Tension and Conflict. The basis for any good game.


Above: My two topics, Jenkins and Modding, demonstrated by that time   Jenkins modded himself into a game. Please Note, that didn't actually   happen. Probably.

Henry Jenkins, in his 2004 Convergent Culture, actually predicted (or prophesied if you like him that much) many of the different problems that convergence is bringing to media. Jenkins even goes so far as to address my technology, Video Game Modding, specifically. How nice of him. Unfortunately, he does not go so far as coming to my house and writing this blog post for me, so I will ask you bear with me as I give it a shot.

Tensions and conflicts, though not yet abounding, are beginning to appear in regard to both convergence and video game modding. As of 2004, there weren’t many outstanding examples of all out conflicts in modding for Jenkins to muse on and that left him the chance to predict the nature and resolution of the conflicts in broader, cross platform terms. In the 2004 article “The Cultural Logic of Media Convergence” (Published in The International journal of Cultural Studies), Jenkins lists nine areas wherein he predicted “important negotiations between producers and consumers” would occur either as a result of conflict or in order to avoid it. Not all these points are relevant to VGM but the two most relatable can be found below.

– “Redefining intellectual property rights”

Of course, this was going to be a big one. Video games are a multi-billion dollar media industry and as such, the control of IP would be hotly contested. In regard to video Games, this is reflected in the tired old example of Blizzard vs. Valve. Legal precedents are set as to who owns what after content is produced by a third party modder who then goes onto create mod-based content commercially. How very interesting.

– “Renegotiating relations between producers and consumers.”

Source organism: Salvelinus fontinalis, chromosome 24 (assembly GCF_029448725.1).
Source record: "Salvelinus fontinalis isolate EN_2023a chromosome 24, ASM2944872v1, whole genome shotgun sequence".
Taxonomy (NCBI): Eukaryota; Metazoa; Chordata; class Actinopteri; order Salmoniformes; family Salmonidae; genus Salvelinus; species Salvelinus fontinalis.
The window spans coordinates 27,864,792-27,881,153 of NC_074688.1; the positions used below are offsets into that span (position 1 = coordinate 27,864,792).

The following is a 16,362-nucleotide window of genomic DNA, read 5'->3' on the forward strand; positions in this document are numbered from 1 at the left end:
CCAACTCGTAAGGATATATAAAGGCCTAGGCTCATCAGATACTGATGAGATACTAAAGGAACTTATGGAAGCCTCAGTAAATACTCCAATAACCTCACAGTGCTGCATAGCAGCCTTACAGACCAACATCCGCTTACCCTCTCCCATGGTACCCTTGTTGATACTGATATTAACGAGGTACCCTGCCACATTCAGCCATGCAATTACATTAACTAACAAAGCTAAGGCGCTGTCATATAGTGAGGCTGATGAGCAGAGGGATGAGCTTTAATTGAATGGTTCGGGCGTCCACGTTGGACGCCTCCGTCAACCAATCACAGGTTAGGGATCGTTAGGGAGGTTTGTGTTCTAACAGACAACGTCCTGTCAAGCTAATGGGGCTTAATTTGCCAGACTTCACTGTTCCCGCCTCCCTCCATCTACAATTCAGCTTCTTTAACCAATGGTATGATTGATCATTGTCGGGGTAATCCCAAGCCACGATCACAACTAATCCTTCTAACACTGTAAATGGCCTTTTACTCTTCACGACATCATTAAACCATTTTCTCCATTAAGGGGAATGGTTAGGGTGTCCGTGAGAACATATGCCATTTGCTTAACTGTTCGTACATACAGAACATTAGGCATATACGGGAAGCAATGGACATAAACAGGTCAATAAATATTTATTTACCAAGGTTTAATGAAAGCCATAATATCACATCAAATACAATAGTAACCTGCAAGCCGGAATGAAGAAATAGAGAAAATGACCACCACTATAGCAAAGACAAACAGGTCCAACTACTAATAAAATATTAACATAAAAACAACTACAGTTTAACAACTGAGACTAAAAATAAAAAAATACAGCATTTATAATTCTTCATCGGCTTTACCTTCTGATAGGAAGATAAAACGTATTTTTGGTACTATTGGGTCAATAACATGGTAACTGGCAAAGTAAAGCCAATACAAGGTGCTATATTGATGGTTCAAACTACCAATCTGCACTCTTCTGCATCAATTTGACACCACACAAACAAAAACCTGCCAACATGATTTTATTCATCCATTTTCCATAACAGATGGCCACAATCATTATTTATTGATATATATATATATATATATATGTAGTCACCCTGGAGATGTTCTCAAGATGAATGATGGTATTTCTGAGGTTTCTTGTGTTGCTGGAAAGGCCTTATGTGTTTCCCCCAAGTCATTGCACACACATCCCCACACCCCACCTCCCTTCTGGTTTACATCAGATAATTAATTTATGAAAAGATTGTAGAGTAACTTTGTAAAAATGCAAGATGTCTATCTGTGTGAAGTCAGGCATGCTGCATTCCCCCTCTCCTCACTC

In regard to VGM, this is vital. The Video Gaming industry never saw the modding community as any sort of threat and dodged any possible conflict by supporting and encouraging the community as a way to reinvigorate old products and extend the life of new ones (Jenkins, 2004). Though Jenkins could see this happening at the time of writing Convergence Culture, it is hard to believe that he could foresee the rapid and extreme evolution of this embrace. For example, the development company Bohemia Interactive has taken the step of putting a challenge to prosumers to produce a mod of their game ARMA III, encouraging this by offering a €200,000 reward for the best total modification and a smattering of smaller prizes for partial modifications. The challenge is called “Make ARMA, not War” and gosh darn, is it awesome. Not only is an industry encouraging modding, it is essentially paying modders to create content, possibly the most dramatic change in the Producer/Consumer relationship across the media board to date. I like to think Jenkins is as excited about this as I am.

There are countless other ways that the tensions and conflicts predicted by Jenkins in 2004 regarding VGM have changed the Video Gaming industry, but Jenkins two points above are the most relevant. I would like to keep going on this but, well, word counts are a bitch.



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